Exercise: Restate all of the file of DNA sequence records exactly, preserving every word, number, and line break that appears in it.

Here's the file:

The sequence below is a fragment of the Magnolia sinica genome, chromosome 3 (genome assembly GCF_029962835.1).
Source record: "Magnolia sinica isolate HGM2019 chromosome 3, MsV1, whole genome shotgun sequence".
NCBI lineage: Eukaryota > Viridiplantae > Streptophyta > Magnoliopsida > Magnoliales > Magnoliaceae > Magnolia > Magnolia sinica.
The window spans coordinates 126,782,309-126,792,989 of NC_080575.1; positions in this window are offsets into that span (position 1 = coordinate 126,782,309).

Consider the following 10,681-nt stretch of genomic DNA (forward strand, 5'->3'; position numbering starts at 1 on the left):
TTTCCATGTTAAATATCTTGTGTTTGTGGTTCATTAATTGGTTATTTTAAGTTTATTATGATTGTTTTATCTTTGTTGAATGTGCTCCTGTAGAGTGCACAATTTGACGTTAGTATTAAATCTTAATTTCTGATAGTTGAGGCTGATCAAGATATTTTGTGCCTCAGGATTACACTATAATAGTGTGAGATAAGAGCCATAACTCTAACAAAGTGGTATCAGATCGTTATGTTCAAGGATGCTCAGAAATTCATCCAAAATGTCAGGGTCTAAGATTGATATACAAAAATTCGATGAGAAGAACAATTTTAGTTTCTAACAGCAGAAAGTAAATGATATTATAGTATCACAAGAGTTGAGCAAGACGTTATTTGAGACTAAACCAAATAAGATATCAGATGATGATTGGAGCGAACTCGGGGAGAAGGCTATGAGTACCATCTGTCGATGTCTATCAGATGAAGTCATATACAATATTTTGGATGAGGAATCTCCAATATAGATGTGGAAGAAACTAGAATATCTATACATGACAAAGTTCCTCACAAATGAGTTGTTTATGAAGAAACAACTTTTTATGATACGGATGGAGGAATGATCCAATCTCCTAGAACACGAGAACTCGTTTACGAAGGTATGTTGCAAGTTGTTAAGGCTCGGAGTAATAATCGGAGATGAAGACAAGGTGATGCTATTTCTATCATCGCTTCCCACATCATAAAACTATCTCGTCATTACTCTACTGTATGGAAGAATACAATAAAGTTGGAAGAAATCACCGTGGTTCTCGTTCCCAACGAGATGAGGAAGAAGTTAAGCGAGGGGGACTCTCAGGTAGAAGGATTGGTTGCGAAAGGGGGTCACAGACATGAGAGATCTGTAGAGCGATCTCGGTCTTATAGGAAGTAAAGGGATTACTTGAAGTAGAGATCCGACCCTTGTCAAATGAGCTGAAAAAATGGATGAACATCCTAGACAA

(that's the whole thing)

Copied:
The sequence below is a fragment of the Magnolia sinica genome, chromosome 3 (genome assembly GCF_029962835.1).
Source record: "Magnolia sinica isolate HGM2019 chromosome 3, MsV1, whole genome shotgun sequence".
NCBI lineage: Eukaryota > Viridiplantae > Streptophyta > Magnoliopsida > Magnoliales > Magnoliaceae > Magnolia > Magnolia sinica.
The window spans coordinates 126,782,309-126,792,989 of NC_080575.1; positions in this window are offsets into that span (position 1 = coordinate 126,782,309).

Consider the following 10,681-nt stretch of genomic DNA (forward strand, 5'->3'; position numbering starts at 1 on the left):
TTTCCATGTTAAATATCTTGTGTTTGTGGTTCATTAATTGGTTATTTTAAGTTTATTATGATTGTTTTATCTTTGTTGAATGTGCTCCTGTAGAGTGCACAATTTGACGTTAGTATTAAATCTTAATTTCTGATAGTTGAGGCTGATCAAGATATTTTGTGCCTCAGGATTACACTATAATAGTGTGAGATAAGAGCCATAACTCTAACAAAGTGGTATCAGATCGTTATGTTCAAGGATGCTCAGAAATTCATCCAAAATGTCAGGGTCTAAGATTGATATACAAAAATTCGATGAGAAGAACAATTTTAGTTTCTAACAGCAGAAAGTAAATGATATTATAGTATCACAAGAGTTGAGCAAGACGTTATTTGAGACTAAACCAAATAAGATATCAGATGATGATTGGAGCGAACTCGGGGAGAAGGCTATGAGTACCATCTGTCGATGTCTATCAGATGAAGTCATATACAATATTTTGGATGAGGAATCTCCAATATAGATGTGGAAGAAACTAGAATATCTATACATGACAAAGTTCCTCACAAATGAGTTGTTTATGAAGAAACAACTTTTTATGATACGGATGGAGGAATGATCCAATCTCCTAGAACACGAGAACTCGTTTACGAAGGTATGTTGCAAGTTGTTAAGGCTCGGAGTAATAATCGGAGATGAAGACAAGGTGATGCTATTTCTATCATCGCTTCCCACATCATAAAACTATCTCGTCATTACTCTACTGTATGGAAGAATACAATAAAGTTGGAAGAAATCACCGTGGTTCTCGTTCCCAACGAGATGAGGAAGAAGTTAAGCGAGGGGGACTCTCAGGTAGAAGGATTGGTTGCGAAAGGGGGTCACAGACATGAGAGATCTGTAGAGCGATCTCGGTCTTATAGGAAGTAAAGGGATTACTTGAAGTAGAGATCCGACCCTTGTCAAATGAGCTGAAAAAATGGATGAACATCCTAGACAA